Gust, Inc. v. AlphaCap Ventures, LLC et al. (Gutride Safier LLP)

Docket No. 2017-2414

September 28, 2018

Brief summary: DC award of fees under § 1927 (“baseless complaint”) against Gutride reversed.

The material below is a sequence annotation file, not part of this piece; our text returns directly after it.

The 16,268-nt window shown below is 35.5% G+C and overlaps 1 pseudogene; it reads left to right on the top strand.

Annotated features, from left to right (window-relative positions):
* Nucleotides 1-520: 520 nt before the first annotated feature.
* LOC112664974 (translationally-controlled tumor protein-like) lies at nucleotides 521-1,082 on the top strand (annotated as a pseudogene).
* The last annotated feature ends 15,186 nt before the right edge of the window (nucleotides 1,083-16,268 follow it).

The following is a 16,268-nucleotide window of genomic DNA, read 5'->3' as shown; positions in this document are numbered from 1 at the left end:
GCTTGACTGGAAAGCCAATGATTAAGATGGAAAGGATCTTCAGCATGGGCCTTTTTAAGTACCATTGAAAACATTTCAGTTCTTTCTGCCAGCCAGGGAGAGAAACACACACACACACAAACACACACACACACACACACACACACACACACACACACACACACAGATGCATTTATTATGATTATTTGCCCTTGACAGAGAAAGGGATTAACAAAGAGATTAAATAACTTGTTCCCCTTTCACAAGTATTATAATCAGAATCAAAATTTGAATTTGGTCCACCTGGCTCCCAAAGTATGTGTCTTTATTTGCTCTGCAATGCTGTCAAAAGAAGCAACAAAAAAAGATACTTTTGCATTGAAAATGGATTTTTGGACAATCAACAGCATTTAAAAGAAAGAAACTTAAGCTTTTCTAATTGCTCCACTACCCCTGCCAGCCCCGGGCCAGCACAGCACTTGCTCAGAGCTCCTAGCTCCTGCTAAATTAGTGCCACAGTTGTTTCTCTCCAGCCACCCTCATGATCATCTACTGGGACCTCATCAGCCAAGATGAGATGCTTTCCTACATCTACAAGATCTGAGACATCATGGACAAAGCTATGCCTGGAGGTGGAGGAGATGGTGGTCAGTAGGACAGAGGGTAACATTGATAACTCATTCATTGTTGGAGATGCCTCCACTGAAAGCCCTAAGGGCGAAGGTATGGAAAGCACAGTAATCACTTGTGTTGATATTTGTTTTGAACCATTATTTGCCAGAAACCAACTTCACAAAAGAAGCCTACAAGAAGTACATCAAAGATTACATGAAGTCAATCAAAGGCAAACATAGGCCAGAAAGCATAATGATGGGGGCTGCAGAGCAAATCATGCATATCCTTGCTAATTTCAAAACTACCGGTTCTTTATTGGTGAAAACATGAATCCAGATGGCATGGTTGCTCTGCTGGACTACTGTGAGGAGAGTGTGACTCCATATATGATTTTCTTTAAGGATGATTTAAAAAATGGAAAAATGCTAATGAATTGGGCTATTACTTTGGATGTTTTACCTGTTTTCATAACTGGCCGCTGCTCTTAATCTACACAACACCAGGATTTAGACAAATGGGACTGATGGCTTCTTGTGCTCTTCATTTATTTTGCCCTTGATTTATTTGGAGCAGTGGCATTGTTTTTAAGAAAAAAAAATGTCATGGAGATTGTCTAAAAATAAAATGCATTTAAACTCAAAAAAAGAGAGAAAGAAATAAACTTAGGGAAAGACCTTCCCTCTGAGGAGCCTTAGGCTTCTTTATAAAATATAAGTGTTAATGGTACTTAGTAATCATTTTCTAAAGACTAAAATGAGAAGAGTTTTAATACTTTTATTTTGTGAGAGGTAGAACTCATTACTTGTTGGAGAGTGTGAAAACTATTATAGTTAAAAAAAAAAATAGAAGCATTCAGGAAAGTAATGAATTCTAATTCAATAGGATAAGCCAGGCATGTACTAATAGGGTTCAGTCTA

Summary: Gutride (a law firm representing AlphaCap) appealed the DC’s “award of fees under 28 USC § 1927, making Gutride jointly and severally liable for all expenses incurred by Gust, Inc. in defending the instant lawsuit, including attorneys’ fees and costs.” AlphaCap hired Gutride on a contingency basis, and sued ten internet crowdfunding companies for” infringement of AlphaCap’s US 7,848,976; 7,908,208; and 8,433,630, and nine companies settled “leaving only Gust contesting infringement and validity.” The FC panel opinion includes “[a] timeline of relevant events” including issuance of SCOTUS’s Alice opinion in 2014, the filing of AlphaCap’s suit against Gust in 2015, the SDNY DC’s 2015 Kickstarter opinion finding “certain unrelated claims directed to crowdfunding invalid under § 101” (aff’d by the FC in 2016), Gust’s “formal settlement offer, explaining its § 101 invalidity position in view of Alice” and its DJ action in the SDNY DC, transfer of AlphaCap’s suit to the SDNY DC, dismissal of Gust’s and AlphaCap’s claims by the SDNY DC, SDNY’s award of fees to Gust under § 285 (finding the case “exceptional” since “Alice ‘gave AlphaCap clear notice that the AlphaCap Patents could not survive scrutiny under” § 101) and § 1927 (finding Gutride’s “actions were unreasonable and taken in bad faith…knowing that Alice doomed the claims”), and its denial of AlphaCap’s motion for reconsideration. The FC panel reviewed the § 1927 decision under the law of the Second Circuit (the regional circuit; Phonometrics, FC 2003), “requiring ‘sufficiently specific factual findings’ to avoid conclusory determinations by the” DC (“avoid hindsight and resolve all doubts in favor’ of the non-movant”). The FC panel explained that a DC can award fees under § 1927 if “(1) the claims were ‘entirely without color,’ and (2) ‘were brought in bad faith-that is, motivated by improper purposes such as harassment or delay’” (Advanced Magnetic, FC 2010). The FC panel agreed with Gutride that its conduct did not “support a § 1927 award” since it does not incude “a filing of a baseless complaint, which is properly analyzed under” FRCP 11 (“the failure to vet or investigate a claim cannot give rise to a § 1927 sanction”) and “AlphaCap’s position on patent eligibility was colorable, particularly given the relative paucity of § 101 cases that were decided” when the complaint was filed (“When the applicable law is unsettled, attorneys may not be sanctioned for making reasonable arguments for interpreting the law…and the [DC] did not compare the claims here to those at issue in Kickstarter.”) The FC panel also found the DC “abused its discretion by concluding that Gutride’s actions throughout the litigation constituted bad faith” (e.g., Gutride attorney statement “that the case was not worth litigating” an improper basis and “not evidence of Gutride’s knowledge that AlphaCap’s patents were invalid” (Q-Pharma, FC 2004), “§ 1927 is not the proper vehicle” to address § 285 concerns against AlphaCap by inferring “attorney bad faith”, “Gust’s opposition to transfer also does not support a conclusion of bad faith” as it was “undisputably subject to personal jurisdiction in” TX (TC Heartland, FC 2017), and “AlphaCap’s decision not to grant a covenant not to sue…is not evidence of Gutride’s bad faith”). Thus, the DC decision was reversed. Judge Wallach dissented, arguing the DC’s findings were not “based on an erroneous assessment of the law or evidence.”

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